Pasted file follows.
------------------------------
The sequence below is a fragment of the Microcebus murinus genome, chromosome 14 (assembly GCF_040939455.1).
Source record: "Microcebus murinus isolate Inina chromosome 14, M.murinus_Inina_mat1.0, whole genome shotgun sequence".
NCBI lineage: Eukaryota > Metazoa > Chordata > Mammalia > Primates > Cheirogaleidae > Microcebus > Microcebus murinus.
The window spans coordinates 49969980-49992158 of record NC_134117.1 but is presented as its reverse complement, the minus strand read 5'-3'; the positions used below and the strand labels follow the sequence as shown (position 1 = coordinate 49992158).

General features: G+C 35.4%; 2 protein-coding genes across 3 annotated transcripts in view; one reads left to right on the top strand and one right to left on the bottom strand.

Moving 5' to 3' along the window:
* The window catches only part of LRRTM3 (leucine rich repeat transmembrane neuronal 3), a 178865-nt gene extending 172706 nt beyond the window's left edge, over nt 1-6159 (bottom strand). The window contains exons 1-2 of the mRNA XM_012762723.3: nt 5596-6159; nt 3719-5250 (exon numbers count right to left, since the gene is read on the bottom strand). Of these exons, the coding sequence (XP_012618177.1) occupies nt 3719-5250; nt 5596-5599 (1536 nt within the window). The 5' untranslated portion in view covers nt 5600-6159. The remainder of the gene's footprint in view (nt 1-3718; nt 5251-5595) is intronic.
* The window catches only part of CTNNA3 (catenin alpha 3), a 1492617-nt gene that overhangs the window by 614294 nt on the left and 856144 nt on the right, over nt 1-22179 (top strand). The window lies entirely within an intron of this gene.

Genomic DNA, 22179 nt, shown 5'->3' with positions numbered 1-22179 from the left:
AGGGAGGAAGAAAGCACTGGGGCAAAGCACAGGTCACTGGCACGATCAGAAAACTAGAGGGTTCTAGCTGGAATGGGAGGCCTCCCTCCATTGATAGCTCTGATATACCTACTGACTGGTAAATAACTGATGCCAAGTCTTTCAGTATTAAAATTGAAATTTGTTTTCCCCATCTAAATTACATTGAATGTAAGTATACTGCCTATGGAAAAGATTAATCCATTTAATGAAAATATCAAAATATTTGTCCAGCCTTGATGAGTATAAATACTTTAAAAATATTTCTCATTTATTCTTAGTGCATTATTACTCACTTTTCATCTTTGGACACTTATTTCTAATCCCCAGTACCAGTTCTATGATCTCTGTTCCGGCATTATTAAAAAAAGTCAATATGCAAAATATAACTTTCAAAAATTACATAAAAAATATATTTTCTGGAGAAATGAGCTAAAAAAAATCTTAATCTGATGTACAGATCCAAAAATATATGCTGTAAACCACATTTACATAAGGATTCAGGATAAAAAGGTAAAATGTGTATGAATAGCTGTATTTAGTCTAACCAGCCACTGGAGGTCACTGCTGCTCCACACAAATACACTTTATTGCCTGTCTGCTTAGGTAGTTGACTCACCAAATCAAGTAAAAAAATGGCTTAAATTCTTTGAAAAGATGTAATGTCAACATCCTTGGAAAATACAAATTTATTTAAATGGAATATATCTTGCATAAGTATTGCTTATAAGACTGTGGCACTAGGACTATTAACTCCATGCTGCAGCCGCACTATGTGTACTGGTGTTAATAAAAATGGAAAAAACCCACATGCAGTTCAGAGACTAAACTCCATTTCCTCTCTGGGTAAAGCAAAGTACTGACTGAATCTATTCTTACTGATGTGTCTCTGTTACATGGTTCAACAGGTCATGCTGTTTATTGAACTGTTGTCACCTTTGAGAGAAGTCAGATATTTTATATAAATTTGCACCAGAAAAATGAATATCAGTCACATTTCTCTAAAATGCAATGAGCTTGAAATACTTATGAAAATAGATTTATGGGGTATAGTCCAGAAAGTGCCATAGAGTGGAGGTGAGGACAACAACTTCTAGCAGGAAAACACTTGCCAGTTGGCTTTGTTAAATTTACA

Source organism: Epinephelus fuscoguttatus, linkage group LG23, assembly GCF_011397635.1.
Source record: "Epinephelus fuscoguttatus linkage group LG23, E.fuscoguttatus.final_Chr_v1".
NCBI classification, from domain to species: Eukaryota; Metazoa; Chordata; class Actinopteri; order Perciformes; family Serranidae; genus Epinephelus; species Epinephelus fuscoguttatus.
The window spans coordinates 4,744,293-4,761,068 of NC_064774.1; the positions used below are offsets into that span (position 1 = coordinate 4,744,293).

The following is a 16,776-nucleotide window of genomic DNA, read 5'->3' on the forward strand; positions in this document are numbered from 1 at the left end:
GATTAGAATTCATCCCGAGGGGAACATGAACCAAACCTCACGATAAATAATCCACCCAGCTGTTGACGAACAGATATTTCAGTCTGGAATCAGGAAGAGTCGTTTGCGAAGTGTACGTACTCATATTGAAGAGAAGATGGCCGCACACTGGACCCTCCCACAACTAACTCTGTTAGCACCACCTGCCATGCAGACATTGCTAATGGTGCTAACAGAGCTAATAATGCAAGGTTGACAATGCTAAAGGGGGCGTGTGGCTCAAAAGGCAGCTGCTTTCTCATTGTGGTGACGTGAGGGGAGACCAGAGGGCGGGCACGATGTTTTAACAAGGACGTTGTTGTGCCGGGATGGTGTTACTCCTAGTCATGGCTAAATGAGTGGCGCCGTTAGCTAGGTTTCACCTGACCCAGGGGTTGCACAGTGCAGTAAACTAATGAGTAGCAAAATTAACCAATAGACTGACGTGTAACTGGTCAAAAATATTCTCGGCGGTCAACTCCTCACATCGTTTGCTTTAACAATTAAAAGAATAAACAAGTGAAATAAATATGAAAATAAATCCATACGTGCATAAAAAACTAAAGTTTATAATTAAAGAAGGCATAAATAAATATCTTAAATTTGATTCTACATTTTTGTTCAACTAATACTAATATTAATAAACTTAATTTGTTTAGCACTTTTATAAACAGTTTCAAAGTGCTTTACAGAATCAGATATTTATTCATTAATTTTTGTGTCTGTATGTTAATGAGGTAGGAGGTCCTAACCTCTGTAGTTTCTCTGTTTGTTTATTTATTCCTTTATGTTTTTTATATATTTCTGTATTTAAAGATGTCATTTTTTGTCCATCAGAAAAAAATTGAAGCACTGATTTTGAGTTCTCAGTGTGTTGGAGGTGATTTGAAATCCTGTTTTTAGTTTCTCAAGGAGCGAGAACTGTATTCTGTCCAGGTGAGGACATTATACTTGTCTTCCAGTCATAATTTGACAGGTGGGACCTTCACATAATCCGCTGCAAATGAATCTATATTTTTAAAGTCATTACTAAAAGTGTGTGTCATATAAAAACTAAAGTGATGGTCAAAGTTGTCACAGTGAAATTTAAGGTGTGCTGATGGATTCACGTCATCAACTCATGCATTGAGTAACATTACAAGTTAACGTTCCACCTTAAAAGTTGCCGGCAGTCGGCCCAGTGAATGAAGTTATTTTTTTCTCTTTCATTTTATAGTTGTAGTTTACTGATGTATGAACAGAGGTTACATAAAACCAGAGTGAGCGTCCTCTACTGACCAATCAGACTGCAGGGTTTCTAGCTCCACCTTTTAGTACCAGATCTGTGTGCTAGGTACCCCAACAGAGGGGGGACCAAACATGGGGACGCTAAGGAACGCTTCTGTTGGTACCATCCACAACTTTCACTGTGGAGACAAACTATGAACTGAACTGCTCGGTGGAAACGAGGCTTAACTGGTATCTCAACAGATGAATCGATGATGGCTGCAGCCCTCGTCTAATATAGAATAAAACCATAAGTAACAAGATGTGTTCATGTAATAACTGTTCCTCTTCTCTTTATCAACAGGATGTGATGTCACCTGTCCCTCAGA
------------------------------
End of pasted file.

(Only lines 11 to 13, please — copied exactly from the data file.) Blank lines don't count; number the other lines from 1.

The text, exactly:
Source organism: Epinephelus fuscoguttatus, linkage group LG23, assembly GCF_011397635.1.
Source record: "Epinephelus fuscoguttatus linkage group LG23, E.fuscoguttatus.final_Chr_v1".
NCBI classification, from domain to species: Eukaryota; Metazoa; Chordata; class Actinopteri; order Perciformes; family Serranidae; genus Epinephelus; species Epinephelus fuscoguttatus.